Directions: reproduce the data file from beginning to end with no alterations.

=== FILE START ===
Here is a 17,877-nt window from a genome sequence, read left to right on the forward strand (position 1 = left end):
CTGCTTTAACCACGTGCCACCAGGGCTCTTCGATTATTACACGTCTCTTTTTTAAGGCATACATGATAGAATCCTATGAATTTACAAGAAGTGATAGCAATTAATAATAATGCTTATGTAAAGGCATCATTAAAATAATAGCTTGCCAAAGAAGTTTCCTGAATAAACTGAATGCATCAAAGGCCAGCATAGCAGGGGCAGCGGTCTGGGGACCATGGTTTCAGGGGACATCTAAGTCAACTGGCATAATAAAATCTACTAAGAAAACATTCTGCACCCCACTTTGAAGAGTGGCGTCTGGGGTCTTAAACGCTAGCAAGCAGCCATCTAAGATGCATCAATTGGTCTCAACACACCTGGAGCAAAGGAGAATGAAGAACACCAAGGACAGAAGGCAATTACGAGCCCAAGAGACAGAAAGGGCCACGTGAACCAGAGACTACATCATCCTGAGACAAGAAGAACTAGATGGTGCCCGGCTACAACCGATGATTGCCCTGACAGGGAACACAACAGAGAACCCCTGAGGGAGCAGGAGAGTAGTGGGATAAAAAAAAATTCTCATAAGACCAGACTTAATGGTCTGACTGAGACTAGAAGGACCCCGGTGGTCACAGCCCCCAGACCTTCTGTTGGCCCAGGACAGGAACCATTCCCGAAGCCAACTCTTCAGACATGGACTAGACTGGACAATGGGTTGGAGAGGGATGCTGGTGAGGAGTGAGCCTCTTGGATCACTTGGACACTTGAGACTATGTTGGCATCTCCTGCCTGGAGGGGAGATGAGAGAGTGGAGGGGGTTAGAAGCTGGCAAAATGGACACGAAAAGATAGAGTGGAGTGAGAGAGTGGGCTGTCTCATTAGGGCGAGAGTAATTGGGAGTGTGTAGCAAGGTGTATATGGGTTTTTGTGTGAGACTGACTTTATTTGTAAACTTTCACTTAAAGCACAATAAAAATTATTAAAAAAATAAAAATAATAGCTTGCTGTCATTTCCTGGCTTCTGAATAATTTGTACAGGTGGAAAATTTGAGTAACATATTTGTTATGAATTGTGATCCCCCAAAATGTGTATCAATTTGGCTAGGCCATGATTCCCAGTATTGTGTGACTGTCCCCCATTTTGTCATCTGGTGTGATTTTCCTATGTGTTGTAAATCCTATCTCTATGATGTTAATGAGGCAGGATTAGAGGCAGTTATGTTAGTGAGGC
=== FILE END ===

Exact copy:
Here is a 17,877-nt window from a genome sequence, read left to right on the forward strand (position 1 = left end):
CTGCTTTAACCACGTGCCACCAGGGCTCTTCGATTATTACACGTCTCTTTTTTAAGGCATACATGATAGAATCCTATGAATTTACAAGAAGTGATAGCAATTAATAATAATGCTTATGTAAAGGCATCATTAAAATAATAGCTTGCCAAAGAAGTTTCCTGAATAAACTGAATGCATCAAAGGCCAGCATAGCAGGGGCAGCGGTCTGGGGACCATGGTTTCAGGGGACATCTAAGTCAACTGGCATAATAAAATCTACTAAGAAAACATTCTGCACCCCACTTTGAAGAGTGGCGTCTGGGGTCTTAAACGCTAGCAAGCAGCCATCTAAGATGCATCAATTGGTCTCAACACACCTGGAGCAAAGGAGAATGAAGAACACCAAGGACAGAAGGCAATTACGAGCCCAAGAGACAGAAAGGGCCACGTGAACCAGAGACTACATCATCCTGAGACAAGAAGAACTAGATGGTGCCCGGCTACAACCGATGATTGCCCTGACAGGGAACACAACAGAGAACCCCTGAGGGAGCAGGAGAGTAGTGGGATAAAAAAAAATTCTCATAAGACCAGACTTAATGGTCTGACTGAGACTAGAAGGACCCCGGTGGTCACAGCCCCCAGACCTTCTGTTGGCCCAGGACAGGAACCATTCCCGAAGCCAACTCTTCAGACATGGACTAGACTGGACAATGGGTTGGAGAGGGATGCTGGTGAGGAGTGAGCCTCTTGGATCACTTGGACACTTGAGACTATGTTGGCATCTCCTGCCTGGAGGGGAGATGAGAGAGTGGAGGGGGTTAGAAGCTGGCAAAATGGACACGAAAAGATAGAGTGGAGTGAGAGAGTGGGCTGTCTCATTAGGGCGAGAGTAATTGGGAGTGTGTAGCAAGGTGTATATGGGTTTTTGTGTGAGACTGACTTTATTTGTAAACTTTCACTTAAAGCACAATAAAAATTATTAAAAAAATAAAAATAATAGCTTGCTGTCATTTCCTGGCTTCTGAATAATTTGTACAGGTGGAAAATTTGAGTAACATATTTGTTATGAATTGTGATCCCCCAAAATGTGTATCAATTTGGCTAGGCCATGATTCCCAGTATTGTGTGACTGTCCCCCATTTTGTCATCTGGTGTGATTTTCCTATGTGTTGTAAATCCTATCTCTATGATGTTAATGAGGCAGGATTAGAGGCAGTTATGTTAGTGAGGC